Again, like the Back End Specialist exam, I felt there was at least one error on the test that required me to select an incorrect answer to complete the test. I'm less certain on this one than I was for the errors on the Back End Specialist test, but I've forwarded it on with the other issues to Acquia.

Which DrupalTutor classes will help you prepare for this test?

None of our classes are advanced enough to fully prepare you for this exam, but the PHP Bootcamp and Drupal 8 Theme Development classes would be a good start. Those courses cover the PHP and Twig topics, as well as nearly all of the Drupal-related topics on this exam. Our courses do not cover general CSS and Javascript, so you would need to either know that ahead of time, or work on them afterwards as you build some custom themes.

Who should take this test?

Like the Back End Specialist exam, this test is difficult. However, the corpus of material the Front End Specialist exam covers is not nearly as big as the entirety of the Drupal 8 APIs that the Back End Specialist exam covers. So, I think many people who build both custom modules and custom themes could have an easier time passing this test than the Back End Specialist one. Yes, there are some advanced CSS and Javascript questions, but there are only a few of them. I'm pretty sure I missed those questions, and I still passed the test.

As for who should take this test, I'll include my general caveat that a portfolio of work is much more impressive than any certification. But, unlike the Back End Specialist exam, I can imagine a group of people for whom this test could be useful. Let's say you're a great front-end developer, but you have limited Drupal experience. You take a course or learn on your own to gain that expertise, and you want to prove that you are ready to do Drupal theming on a professional level. I could see this test helping you do that. It covers the Drupal-specific aspects of theming in a really complete way, much more so than the Back End Specialist test covers module development, due to the fact that 60 questions can't cover all the back end material. I feel confident saying that if I saw a job candidate who had passed this test and had good general front development experience, they could be a good Drupal themer.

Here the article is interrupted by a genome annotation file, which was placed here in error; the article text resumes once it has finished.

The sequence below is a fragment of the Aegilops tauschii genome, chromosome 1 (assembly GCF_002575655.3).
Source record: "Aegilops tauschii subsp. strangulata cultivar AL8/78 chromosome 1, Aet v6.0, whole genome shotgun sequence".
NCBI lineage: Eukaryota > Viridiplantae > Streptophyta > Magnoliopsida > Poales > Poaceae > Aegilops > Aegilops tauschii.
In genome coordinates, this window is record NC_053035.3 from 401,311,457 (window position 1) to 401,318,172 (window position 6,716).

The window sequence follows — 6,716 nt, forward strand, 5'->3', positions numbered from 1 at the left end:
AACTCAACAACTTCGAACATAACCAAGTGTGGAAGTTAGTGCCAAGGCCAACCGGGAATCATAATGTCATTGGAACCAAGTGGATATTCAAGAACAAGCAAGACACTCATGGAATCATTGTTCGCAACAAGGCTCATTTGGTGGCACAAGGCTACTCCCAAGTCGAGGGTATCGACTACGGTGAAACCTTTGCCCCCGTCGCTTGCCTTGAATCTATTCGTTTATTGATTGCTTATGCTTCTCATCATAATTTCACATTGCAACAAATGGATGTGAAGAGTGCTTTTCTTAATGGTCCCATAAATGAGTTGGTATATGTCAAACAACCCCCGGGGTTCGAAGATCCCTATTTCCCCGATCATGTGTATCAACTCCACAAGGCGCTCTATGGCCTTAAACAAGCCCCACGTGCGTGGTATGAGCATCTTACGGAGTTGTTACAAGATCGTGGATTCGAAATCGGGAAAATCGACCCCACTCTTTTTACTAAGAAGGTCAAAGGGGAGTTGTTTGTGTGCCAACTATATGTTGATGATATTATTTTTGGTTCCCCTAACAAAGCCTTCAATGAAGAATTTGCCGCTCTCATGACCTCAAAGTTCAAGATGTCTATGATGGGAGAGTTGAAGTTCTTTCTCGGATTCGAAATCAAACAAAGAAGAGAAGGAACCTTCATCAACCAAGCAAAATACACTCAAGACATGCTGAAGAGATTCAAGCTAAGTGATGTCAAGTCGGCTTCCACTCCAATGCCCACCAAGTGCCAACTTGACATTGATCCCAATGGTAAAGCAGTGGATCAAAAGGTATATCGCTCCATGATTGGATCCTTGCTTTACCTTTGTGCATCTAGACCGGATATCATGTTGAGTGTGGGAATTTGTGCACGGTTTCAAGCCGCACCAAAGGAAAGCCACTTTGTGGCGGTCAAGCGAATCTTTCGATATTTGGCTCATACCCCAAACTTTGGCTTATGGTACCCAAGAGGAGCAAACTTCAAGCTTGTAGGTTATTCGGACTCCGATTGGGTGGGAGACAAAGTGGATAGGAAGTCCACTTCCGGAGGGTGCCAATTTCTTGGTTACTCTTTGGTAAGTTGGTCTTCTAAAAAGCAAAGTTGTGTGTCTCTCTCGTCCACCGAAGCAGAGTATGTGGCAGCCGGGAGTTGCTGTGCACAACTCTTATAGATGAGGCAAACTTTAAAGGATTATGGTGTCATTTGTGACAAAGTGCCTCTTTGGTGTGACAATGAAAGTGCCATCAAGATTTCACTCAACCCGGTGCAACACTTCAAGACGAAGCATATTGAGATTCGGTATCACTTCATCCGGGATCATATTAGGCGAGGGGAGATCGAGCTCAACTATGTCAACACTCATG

For more details or to register for this exam, go to Acquia's Front End Specialist page.

Wrapping up this series

This is the final post in this series on Acquia Certification exams, so let me give a few overall thoughts on them. The flagship exam is clearly the Certified Developer exam. It's the test that I can see being the most useful to the most people. The two Specialist exams are significantly more challenging and more expensive, and therefore will appeal to fewer people. The Certified Site Builder exam doesn't seem that useful to me, other than as practice for the Certified Developer exam.

I appreciate Acquia discounting the exams during DrupalCon Baltimore. I wouldn't have taken them otherwise. Even after teaching training classes in Drupal 8 for over a year, I learned a lot by studying the APIs in more detail, and I've already used that knowledge on a development project in the week since I've been back from DrupalCon.

Since I passed the Certified Developer and the two Specialist exams, I have received the Acquia certification of Drupal 8 Grand Master, which sounds a little creepy to me. Even more so after looking at the badge for it:


(no joke. this is really the Grand Master badge)

I'm assuming my Drupal Illuminati meeting invite is in the mail. I hope there's a secret handshake.